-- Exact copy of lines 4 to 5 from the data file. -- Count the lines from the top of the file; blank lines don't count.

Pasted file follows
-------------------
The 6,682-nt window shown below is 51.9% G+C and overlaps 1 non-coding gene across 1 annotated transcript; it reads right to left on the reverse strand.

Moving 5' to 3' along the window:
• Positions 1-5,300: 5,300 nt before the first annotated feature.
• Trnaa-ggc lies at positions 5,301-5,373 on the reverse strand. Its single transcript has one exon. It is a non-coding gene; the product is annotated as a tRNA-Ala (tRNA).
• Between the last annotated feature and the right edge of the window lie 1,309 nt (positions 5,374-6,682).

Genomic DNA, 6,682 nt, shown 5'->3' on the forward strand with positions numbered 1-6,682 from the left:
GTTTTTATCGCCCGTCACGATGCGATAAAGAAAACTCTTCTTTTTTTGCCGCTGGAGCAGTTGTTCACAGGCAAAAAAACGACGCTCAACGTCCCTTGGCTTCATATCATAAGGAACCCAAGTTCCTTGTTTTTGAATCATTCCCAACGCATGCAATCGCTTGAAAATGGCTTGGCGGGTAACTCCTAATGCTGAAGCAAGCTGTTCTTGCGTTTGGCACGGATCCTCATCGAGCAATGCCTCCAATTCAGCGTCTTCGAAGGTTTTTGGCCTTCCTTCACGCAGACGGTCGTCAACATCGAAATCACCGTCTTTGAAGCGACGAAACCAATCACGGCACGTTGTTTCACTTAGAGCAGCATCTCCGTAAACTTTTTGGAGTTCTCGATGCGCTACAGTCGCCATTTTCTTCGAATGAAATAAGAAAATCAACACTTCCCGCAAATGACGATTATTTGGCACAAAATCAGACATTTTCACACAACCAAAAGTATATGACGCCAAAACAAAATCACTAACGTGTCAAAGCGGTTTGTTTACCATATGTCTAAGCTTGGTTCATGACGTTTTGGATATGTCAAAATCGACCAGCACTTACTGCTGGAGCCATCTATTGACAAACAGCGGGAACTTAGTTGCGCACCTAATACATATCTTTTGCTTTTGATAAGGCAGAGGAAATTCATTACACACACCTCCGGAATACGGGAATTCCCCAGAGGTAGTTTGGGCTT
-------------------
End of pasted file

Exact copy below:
• Trnaa-ggc lies at positions 5,301-5,373 on the reverse strand. Its single transcript has one exon. It is a non-coding gene; the product is annotated as a tRNA-Ala (tRNA).
• Between the last annotated feature and the right edge of the window lie 1,309 nt (positions 5,374-6,682).